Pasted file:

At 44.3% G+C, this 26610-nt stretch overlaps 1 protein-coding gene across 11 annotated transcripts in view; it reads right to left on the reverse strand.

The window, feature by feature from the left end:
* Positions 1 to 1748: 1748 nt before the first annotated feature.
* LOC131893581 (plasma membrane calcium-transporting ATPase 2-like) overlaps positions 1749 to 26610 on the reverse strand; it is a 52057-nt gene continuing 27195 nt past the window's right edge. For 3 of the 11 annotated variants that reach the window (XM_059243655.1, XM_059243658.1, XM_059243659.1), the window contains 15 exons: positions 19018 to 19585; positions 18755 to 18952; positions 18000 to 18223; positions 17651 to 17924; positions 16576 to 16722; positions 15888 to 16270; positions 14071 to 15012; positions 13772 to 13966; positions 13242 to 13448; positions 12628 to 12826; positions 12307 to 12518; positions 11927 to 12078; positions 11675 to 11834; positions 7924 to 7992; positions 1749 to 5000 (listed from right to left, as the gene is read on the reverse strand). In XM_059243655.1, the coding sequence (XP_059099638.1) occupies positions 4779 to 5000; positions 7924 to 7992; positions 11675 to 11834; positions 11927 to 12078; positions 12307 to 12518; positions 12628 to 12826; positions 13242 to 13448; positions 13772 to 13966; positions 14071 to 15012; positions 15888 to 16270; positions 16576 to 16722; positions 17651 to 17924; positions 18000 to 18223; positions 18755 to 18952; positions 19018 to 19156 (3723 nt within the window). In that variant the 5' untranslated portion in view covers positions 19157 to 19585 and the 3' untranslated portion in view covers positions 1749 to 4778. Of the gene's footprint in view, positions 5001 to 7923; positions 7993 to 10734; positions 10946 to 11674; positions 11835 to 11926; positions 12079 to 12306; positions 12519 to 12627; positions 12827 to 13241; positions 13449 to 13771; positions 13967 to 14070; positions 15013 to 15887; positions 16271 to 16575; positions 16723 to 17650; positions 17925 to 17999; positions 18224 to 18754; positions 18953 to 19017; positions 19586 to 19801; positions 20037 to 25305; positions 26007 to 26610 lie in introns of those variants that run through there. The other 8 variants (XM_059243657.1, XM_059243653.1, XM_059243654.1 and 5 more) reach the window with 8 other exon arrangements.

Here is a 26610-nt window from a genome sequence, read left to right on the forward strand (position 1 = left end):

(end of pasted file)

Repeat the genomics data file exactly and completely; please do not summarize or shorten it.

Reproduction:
At 44.3% G+C, this 26610-nt stretch overlaps 1 protein-coding gene across 11 annotated transcripts in view; it reads right to left on the reverse strand.

The window, feature by feature from the left end:
* Positions 1 to 1748: 1748 nt before the first annotated feature.
* LOC131893581 (plasma membrane calcium-transporting ATPase 2-like) overlaps positions 1749 to 26610 on the reverse strand; it is a 52057-nt gene continuing 27195 nt past the window's right edge. For 3 of the 11 annotated variants that reach the window (XM_059243655.1, XM_059243658.1, XM_059243659.1), the window contains 15 exons: positions 19018 to 19585; positions 18755 to 18952; positions 18000 to 18223; positions 17651 to 17924; positions 16576 to 16722; positions 15888 to 16270; positions 14071 to 15012; positions 13772 to 13966; positions 13242 to 13448; positions 12628 to 12826; positions 12307 to 12518; positions 11927 to 12078; positions 11675 to 11834; positions 7924 to 7992; positions 1749 to 5000 (listed from right to left, as the gene is read on the reverse strand). In XM_059243655.1, the coding sequence (XP_059099638.1) occupies positions 4779 to 5000; positions 7924 to 7992; positions 11675 to 11834; positions 11927 to 12078; positions 12307 to 12518; positions 12628 to 12826; positions 13242 to 13448; positions 13772 to 13966; positions 14071 to 15012; positions 15888 to 16270; positions 16576 to 16722; positions 17651 to 17924; positions 18000 to 18223; positions 18755 to 18952; positions 19018 to 19156 (3723 nt within the window). In that variant the 5' untranslated portion in view covers positions 19157 to 19585 and the 3' untranslated portion in view covers positions 1749 to 4778. Of the gene's footprint in view, positions 5001 to 7923; positions 7993 to 10734; positions 10946 to 11674; positions 11835 to 11926; positions 12079 to 12306; positions 12519 to 12627; positions 12827 to 13241; positions 13449 to 13771; positions 13967 to 14070; positions 15013 to 15887; positions 16271 to 16575; positions 16723 to 17650; positions 17925 to 17999; positions 18224 to 18754; positions 18953 to 19017; positions 19586 to 19801; positions 20037 to 25305; positions 26007 to 26610 lie in introns of those variants that run through there. The other 8 variants (XM_059243657.1, XM_059243653.1, XM_059243654.1 and 5 more) reach the window with 8 other exon arrangements.

Here is a 26610-nt window from a genome sequence, read left to right on the forward strand (position 1 = left end):